Even on relatively small-scale misuses of magic (meaning not Death Eater level but just things Harry and his friends do that seem fun), there's a lot of moral reflection going on. Take love potions as an example. Rowling is pretty clear that love potions don't actually produce love, just an intense infatuation. She distinguishes that from genuine love. We see the consequences of love potions most clearly in the case of Voldemort's parents, but a love potion also has serious consequences for Harry and Ron in the sixth book. We also receive a number of serious warnings from Professor Slughorn about the Felix Felicis potion, which Harry does put to great use at the end of book 6, but it helps him mostly in ways he doesn't recognize at the time, and Slughorn's cautionary urgings demonstrate mature reflection on important moral principles, and we see tight regulations on its use (e.g. the restrictions on its use in Quidditch). We encounter severe warnings about splinching from apparition (called apparation in its earlier appearances in the series), and becoming an Animagus is so dangerous that it requires registration with the government. The warnings in the third book about the dangers of time travel require a metaphysically-impossible theory of time, but the moral considerations brought to be there show that Rowling certainly has a moral framework at work to evaluate the use of magic.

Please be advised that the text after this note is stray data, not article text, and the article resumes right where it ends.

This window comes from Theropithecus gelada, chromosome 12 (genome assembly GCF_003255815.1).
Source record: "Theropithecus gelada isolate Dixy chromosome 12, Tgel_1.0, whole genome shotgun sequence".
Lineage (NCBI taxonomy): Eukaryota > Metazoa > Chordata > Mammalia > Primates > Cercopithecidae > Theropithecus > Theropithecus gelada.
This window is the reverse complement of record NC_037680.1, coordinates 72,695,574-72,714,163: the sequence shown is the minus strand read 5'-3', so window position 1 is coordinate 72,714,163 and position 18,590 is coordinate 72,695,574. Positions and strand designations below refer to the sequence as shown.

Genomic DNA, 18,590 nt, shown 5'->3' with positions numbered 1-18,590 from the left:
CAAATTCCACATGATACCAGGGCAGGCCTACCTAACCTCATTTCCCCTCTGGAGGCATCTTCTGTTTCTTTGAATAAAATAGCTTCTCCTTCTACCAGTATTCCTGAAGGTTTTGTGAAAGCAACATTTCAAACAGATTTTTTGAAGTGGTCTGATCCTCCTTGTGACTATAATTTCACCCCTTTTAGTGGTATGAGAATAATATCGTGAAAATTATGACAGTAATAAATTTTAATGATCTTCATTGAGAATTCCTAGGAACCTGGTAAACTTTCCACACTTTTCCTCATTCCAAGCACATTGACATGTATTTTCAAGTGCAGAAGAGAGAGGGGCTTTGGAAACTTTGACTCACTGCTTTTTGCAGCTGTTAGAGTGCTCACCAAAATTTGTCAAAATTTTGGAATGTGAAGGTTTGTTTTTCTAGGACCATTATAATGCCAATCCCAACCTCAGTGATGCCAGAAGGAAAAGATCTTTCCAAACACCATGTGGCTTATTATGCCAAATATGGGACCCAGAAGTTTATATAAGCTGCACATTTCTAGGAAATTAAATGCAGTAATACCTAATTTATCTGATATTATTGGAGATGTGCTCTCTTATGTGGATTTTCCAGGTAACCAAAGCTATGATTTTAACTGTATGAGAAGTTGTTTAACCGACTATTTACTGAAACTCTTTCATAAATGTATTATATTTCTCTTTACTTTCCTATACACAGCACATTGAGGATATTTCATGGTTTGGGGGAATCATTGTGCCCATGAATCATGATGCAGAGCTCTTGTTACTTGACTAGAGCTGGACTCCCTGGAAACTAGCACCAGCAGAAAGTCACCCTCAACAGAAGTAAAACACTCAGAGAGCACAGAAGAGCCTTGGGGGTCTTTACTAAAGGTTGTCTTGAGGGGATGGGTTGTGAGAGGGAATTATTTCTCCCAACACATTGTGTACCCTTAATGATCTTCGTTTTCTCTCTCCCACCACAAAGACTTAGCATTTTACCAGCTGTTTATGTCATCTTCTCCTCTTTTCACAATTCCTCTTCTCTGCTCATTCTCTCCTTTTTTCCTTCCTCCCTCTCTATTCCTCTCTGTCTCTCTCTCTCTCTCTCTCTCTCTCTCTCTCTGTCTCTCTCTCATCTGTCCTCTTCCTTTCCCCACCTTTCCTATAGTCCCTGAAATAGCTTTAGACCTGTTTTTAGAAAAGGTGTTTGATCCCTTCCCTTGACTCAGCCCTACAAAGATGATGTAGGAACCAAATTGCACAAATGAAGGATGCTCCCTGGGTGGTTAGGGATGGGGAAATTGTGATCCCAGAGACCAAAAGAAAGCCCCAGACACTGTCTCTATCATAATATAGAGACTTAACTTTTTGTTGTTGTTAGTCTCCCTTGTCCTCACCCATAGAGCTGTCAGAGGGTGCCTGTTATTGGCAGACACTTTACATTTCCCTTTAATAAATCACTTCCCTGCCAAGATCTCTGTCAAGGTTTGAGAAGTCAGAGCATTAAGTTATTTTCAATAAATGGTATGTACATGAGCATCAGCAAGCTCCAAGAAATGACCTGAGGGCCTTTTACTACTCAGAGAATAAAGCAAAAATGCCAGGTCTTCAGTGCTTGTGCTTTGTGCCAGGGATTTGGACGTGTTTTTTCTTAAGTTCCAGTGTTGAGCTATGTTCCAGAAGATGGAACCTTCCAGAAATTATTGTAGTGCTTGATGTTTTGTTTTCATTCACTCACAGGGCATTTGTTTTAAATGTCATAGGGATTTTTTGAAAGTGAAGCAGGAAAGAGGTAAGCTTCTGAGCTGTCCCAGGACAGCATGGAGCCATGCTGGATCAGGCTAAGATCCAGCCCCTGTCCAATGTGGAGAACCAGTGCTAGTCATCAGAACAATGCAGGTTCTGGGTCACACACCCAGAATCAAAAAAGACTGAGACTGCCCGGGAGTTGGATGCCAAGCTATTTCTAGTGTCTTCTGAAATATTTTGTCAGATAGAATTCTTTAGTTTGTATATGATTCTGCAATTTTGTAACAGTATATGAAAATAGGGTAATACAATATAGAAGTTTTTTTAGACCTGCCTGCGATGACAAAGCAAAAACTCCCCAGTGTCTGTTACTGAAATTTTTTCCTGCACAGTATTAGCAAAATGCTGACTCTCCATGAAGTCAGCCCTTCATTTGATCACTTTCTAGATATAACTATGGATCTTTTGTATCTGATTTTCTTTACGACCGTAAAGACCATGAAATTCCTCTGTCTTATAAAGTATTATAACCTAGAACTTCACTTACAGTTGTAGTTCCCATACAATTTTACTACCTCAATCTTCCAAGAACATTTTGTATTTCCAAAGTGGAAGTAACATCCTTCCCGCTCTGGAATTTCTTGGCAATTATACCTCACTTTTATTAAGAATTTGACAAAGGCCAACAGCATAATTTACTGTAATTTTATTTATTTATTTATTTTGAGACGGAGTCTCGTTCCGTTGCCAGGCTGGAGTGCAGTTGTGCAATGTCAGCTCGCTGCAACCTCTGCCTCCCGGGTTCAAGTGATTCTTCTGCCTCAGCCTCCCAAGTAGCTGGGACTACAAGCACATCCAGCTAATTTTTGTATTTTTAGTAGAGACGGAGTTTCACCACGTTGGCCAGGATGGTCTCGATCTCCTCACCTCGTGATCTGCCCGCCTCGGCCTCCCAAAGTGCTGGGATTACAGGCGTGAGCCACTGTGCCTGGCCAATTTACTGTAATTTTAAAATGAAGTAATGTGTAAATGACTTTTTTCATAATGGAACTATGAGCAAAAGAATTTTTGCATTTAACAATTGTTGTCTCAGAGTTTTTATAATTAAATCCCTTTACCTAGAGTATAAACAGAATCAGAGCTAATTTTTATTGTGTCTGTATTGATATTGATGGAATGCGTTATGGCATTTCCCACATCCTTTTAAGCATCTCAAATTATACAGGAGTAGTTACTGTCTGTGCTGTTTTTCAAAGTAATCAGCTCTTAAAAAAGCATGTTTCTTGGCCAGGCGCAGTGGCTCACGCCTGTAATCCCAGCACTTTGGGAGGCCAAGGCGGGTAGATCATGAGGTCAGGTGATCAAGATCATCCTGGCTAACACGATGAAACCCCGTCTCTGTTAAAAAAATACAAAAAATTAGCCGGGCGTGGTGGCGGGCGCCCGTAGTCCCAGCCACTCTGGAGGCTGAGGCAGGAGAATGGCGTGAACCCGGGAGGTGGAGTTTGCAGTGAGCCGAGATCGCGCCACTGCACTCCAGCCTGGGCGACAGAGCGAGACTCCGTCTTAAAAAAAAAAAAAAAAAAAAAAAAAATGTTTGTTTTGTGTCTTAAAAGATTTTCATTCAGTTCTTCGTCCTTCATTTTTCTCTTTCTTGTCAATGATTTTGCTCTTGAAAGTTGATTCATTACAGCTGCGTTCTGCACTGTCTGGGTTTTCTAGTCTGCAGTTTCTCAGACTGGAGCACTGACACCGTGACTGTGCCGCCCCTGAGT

The true horror of dark magic is front and center from book 4 on. You have the unforgivable curses. She seems to be tolerant of the use of the Imperius curse for a greater good (she certainly has Harry thinking so), but she doesn't seem to take the other two unforgivable curses to be ever all right (except for Snape's use of the killing curse on the already-dying Dumbledore to continue his masquerade as a double agent and to prevent Malfoy from doing so and harming himself in the process). You can't even use the Cruciatus curse without deeply evil intentions. Harry tried and failed. Harry's killing blows almost always come from redirecting evil characters' curses back at them (something the Death Eaters consistently make fun of him for). The depth of evil required for making horcruxes is vividly portrayed both in what Voldemort comes to look like as he's been losing pieces of his soul and by what he appears like in the afterlife-like scene in King's Cross toward the end of the final book. He destroys himself by using magic in this way.

Then there's the moral evaluation of the Deathly Hallows. It's clear by the end of the book that Rowling wants us to see the invisibility cloak as the only Hallow of continuing value to Harry. The elder wand is most appropriately acquired and used by someone who never wanted it. The resurrection stone is most appropriately used so Harry could get moral support in his preparation for giving up his life, not holding on to it. He ends up leaving it out in the forest where it had fallen. There's a clear sense of the illegitimacy of trying to hold on to your loved ones who have died, and the idea of acquiring power just to have more power leads her to write of the elder wand's history with one owner after another, each losing their prize and their life from the continued pursuit and acquisition of the wand by the next possessor. Harry uses it to repair his broken wand and then buries it with Dumbledore.